COLUMBUS, Ohio (WCMH) — Jersey Township trustee Ben Pieper confirmed to NBC4 Thursday afternoon that a nearly 3,200-acre area northeast of Columbus in Licking County will become a massive computer chip factory.

The development had been the subject of media reports this week, with Cleveland.com reporting Thursday that sources said Intel is the company behind the plan, which “could be the largest economic development project in state history.”

In a phone conversation, Pieper said he did not know the company building the semiconductor factory, but he said it will be a 10-year development project. It will also be backed by federal money, he added.

On this map, the 3,190 acres inside the white border show the land that New Albany, Ohio, annexed from neighboring Jersey Township on Jan. 4, 2022. (Screenshot/New Albany City Council)

“I don’t know names specific to companies or anything like that but it supposedly goes all the way up to the Governor and the federal level, what they’re trying to do. It’s been in the works for quite a while I guess, so… that’s why they annexed 3200 acres from Jersey Township,” said Pieper.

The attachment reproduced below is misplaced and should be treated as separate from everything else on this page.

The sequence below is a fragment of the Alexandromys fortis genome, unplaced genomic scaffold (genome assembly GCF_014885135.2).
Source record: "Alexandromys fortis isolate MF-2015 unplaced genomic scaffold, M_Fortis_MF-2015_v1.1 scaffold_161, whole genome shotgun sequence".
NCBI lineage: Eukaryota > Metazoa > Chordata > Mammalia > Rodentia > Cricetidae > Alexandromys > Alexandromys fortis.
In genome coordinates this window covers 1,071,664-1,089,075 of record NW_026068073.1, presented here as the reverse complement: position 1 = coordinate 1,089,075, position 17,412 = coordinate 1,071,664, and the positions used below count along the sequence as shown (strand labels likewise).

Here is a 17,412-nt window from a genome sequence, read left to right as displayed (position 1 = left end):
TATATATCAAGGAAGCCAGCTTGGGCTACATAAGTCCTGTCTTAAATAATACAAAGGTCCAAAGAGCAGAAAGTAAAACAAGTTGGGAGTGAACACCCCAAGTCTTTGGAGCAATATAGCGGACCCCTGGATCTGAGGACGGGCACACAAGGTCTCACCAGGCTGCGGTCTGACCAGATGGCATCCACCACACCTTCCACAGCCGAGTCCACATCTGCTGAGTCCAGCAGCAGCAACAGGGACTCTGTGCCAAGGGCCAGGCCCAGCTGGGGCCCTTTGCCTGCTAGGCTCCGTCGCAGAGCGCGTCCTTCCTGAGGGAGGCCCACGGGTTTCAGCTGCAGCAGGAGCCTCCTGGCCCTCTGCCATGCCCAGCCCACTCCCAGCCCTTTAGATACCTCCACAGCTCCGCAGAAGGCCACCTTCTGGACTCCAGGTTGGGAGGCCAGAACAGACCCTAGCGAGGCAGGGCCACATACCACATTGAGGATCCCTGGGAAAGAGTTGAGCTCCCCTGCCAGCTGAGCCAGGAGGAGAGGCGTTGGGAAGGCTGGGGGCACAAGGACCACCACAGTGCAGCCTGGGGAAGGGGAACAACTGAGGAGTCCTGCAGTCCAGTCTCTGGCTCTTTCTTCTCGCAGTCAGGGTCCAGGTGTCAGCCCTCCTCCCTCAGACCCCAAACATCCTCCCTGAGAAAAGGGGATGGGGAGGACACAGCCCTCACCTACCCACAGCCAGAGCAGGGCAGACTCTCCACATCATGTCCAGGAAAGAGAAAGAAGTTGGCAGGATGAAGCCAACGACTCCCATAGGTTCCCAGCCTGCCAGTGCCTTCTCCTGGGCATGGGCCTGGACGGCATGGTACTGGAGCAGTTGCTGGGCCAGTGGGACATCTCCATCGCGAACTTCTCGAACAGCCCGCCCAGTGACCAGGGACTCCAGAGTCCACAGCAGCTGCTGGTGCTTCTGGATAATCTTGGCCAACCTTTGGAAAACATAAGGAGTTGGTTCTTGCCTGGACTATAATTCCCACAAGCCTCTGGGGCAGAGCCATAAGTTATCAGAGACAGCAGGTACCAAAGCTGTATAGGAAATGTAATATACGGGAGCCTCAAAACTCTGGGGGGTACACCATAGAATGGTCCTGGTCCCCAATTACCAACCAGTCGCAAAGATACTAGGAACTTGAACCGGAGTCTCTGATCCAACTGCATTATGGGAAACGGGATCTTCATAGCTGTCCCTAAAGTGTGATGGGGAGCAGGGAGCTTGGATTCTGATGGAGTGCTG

The 3,190 acres of real estate sit in Jersey Township, just east of New Albany on the Franklin-Licking county line, and about a 30-minute drive from Downtown Columbus.

“This is going to change us from rural America to basically a suburb,” said Pieper.

New Albany city council last week voted to enter an annexation agreement with Jersey Township to take control of the massive slice of land that Pieper confirmed will be used for a computer chip plant.

Congressman Tim Ryan praised elected leaders in Ohio and Washington for landing the project and helping to address the nation’s chip shortage.

“There’s gonna be hurdles to come, and you get through those hurdles by working together. You get those hurdles by setting your partisan fights on the sideline and getting together on the same team so that you can solve those problems as they come up,” Ryan said

The Intel plant is expected to create 7,000 construction jobs and then another 3,000 positions once the plant is up and running.